Presumably ncep/ncar is a better estimate in recent times as it includes radiosonde/satellite observations, but would the range of the 20cr be expected to include the other reanalysis? Or is that not expected based on the biases in the underlying model?

Any guidance would be very gratefully received.

Ideally you would expect the 20CR range to cover the other reanalyses in most instances if both are unbiased and NCEP/NCAR is error free. Temperatures in 20CR have problems over the Arctic, so there might be biases in the northernmost part of your domain (and they have a seasonal cycle), and generally that region is not very well represented prior to around 1940. But other than that, I am not aware of problems so if you could name the instances that might help further. Stefan Brönnimann

I'm new to this site and have just prepared a page in my own 'area'. After some fiddling around, I seemed to get something going, though will need some fine-tuning as I re-learn Wiki. It deals with an issue regarding some trends in the US Reanalysis data sets and I've obtained some EC data for comparison. Hence it will have some focus on comparison, so I suppose the heading of this thread is apt.

My question is: If I have done the right thing by doing it in my area, how do I get it linked into the main site for others to have a read?

Sorry for troubling you but I sincerely think is an important issue for the folks here to consider.

I warmly appreciate what the site is about and look forward to helping the cause.


Dave, Happy to help. Welcome! Please be very specific when you refer to something. What is "EC data"? This could refer to Environment Canada or sometimes to the European Centre for Medium Range Weather Forecasts. When you are authenticated, look at the Help area. Directions for how to link and how to include images should be there, e.g., Please put Help related comments under the Help area if at all possible. Then the Help pages can themselves be updated as your questions are answered. best wishes, gil compo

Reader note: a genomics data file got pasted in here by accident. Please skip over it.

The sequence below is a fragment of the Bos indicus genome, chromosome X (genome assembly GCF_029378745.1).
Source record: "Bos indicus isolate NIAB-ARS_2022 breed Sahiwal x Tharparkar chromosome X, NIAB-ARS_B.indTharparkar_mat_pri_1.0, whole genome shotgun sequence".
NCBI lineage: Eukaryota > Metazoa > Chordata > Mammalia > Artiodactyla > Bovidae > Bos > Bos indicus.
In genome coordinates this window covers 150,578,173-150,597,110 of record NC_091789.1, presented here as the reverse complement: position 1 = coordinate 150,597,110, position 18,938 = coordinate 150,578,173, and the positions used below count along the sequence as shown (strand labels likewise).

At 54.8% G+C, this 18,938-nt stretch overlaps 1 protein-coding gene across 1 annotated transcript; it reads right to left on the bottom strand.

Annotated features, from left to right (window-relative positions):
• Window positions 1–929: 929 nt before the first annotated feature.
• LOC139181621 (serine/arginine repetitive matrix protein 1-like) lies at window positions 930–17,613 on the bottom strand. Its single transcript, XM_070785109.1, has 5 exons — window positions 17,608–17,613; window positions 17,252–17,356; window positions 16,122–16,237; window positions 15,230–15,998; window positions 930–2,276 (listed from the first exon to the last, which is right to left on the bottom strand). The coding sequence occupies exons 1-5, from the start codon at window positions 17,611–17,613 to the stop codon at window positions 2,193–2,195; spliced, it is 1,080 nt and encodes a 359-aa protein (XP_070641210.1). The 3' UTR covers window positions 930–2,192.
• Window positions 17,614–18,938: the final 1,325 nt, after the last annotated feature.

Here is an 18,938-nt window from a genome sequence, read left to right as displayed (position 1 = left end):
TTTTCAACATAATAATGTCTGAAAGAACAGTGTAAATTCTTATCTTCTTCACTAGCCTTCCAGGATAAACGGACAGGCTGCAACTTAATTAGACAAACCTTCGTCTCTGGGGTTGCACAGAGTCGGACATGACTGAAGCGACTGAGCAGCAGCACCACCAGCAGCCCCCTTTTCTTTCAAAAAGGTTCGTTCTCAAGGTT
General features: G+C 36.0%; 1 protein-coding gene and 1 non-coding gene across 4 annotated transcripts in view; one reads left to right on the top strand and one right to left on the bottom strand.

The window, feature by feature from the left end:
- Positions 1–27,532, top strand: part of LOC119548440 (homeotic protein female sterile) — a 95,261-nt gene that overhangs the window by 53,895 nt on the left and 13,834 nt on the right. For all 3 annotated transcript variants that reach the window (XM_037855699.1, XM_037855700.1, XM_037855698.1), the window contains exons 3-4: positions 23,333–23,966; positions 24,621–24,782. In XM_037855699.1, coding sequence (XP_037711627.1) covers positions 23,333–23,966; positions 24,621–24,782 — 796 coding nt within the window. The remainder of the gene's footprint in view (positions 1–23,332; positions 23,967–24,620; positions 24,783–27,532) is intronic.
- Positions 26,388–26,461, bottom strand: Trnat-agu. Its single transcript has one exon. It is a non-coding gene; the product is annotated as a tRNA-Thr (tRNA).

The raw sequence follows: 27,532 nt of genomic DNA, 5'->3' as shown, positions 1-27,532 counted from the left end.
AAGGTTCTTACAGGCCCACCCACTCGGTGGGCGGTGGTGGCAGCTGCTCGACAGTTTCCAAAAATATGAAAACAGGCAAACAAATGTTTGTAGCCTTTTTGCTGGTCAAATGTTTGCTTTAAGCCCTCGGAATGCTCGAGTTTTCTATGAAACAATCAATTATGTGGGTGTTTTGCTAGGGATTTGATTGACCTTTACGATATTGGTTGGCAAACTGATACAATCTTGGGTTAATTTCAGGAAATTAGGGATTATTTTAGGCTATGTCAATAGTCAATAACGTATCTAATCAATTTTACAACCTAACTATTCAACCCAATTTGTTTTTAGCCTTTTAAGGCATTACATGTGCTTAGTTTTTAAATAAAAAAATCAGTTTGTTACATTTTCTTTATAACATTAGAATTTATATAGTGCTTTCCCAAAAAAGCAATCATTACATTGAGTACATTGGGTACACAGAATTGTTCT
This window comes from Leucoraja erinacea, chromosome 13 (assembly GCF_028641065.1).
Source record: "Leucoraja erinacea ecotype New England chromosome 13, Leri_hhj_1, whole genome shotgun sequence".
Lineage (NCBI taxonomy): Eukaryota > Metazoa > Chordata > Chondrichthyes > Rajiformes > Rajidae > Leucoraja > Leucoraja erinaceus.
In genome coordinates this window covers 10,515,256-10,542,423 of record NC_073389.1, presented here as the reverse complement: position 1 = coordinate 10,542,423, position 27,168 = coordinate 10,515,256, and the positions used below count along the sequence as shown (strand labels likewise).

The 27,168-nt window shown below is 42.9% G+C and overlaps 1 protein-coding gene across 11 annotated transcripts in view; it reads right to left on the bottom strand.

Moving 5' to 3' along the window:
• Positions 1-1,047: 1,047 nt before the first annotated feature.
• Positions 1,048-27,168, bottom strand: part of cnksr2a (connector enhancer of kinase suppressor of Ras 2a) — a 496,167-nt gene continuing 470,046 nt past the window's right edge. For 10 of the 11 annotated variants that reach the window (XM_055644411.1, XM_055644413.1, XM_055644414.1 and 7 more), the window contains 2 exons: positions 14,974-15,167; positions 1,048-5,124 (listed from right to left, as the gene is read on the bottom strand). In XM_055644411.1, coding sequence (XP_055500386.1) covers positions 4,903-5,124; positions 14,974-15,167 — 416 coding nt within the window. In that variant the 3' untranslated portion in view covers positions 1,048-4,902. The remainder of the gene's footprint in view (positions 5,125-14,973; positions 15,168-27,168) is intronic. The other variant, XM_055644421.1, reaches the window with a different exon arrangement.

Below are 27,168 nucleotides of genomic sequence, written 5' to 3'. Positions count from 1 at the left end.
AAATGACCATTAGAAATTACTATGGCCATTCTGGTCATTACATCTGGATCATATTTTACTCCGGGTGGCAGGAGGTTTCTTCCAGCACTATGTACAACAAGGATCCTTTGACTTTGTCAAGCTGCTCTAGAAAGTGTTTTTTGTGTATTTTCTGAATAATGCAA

To answer the question about the link, it should probably be linked from here On there top bar, there is a help link. If you click it, it tells you how to a) create the page and b) link to it. If you have problems, comment and we will try to help/improve directions. Cathy

Ashwini Jain (not verified)

Tue, 11/05/2013 - 12:07

I am using wind velocity and I want to calculate it at a height of 80mtrs from the ground . So could you tell me that at what height from the ground these data have been taken????


Tue, 11/05/2013 - 12:42

In reply to by Ashwini Jain (not verified)

Typically, there is meteorology produced at 2m and 10m above the surface. MERRA produces winds at 50m, and also the lowest model level. the lowest model level does not have a fixed height above the surface, but the geopotential height of the lowest model level is also provided. pressure level wind profile data is also provided, but again, not at a fixed height, geopotential height is provided. 80m is an atypical height for most reanalysis output. In the case of MERRA, you would need the 2 lowest model levels to interpolate to that height. These are available in 3D data files, but, there would be a substantial amount of work to get the interpolated winds.

Another general answer to your question is to read the documentation associated with the reanalysis system that you are using to determine which height the data are at, in case it is not obvious (such as u2m and v2m).

I hope this helps,